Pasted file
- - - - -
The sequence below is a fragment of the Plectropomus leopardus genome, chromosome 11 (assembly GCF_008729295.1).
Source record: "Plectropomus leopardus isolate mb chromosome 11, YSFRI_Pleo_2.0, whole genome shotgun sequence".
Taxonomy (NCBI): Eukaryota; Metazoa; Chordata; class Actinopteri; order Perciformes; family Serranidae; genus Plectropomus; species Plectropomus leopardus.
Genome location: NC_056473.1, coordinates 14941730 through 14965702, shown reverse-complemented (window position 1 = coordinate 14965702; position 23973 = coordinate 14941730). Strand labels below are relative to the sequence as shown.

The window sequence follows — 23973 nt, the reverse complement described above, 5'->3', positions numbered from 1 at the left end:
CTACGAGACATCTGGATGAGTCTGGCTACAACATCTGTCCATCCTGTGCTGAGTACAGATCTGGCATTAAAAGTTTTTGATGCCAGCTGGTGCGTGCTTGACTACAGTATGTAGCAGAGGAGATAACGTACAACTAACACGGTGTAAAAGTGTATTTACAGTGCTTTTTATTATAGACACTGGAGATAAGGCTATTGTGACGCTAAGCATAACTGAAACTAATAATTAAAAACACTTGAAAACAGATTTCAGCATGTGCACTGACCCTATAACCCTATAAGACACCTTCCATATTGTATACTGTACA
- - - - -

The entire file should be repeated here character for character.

The sequence below is a fragment of the Plectropomus leopardus genome, chromosome 11 (assembly GCF_008729295.1).
Source record: "Plectropomus leopardus isolate mb chromosome 11, YSFRI_Pleo_2.0, whole genome shotgun sequence".
Taxonomy (NCBI): Eukaryota; Metazoa; Chordata; class Actinopteri; order Perciformes; family Serranidae; genus Plectropomus; species Plectropomus leopardus.
Genome location: NC_056473.1, coordinates 14941730 through 14965702, shown reverse-complemented (window position 1 = coordinate 14965702; position 23973 = coordinate 14941730). Strand labels below are relative to the sequence as shown.

The window sequence follows — 23973 nt, the reverse complement described above, 5'->3', positions numbered from 1 at the left end:
CTACGAGACATCTGGATGAGTCTGGCTACAACATCTGTCCATCCTGTGCTGAGTACAGATCTGGCATTAAAAGTTTTTGATGCCAGCTGGTGCGTGCTTGACTACAGTATGTAGCAGAGGAGATAACGTACAACTAACACGGTGTAAAAGTGTATTTACAGTGCTTTTTATTATAGACACTGGAGATAAGGCTATTGTGACGCTAAGCATAACTGAAACTAATAATTAAAAACACTTGAAAACAGATTTCAGCATGTGCACTGACCCTATAACCCTATAAGACACCTTCCATATTGTATACTGTACA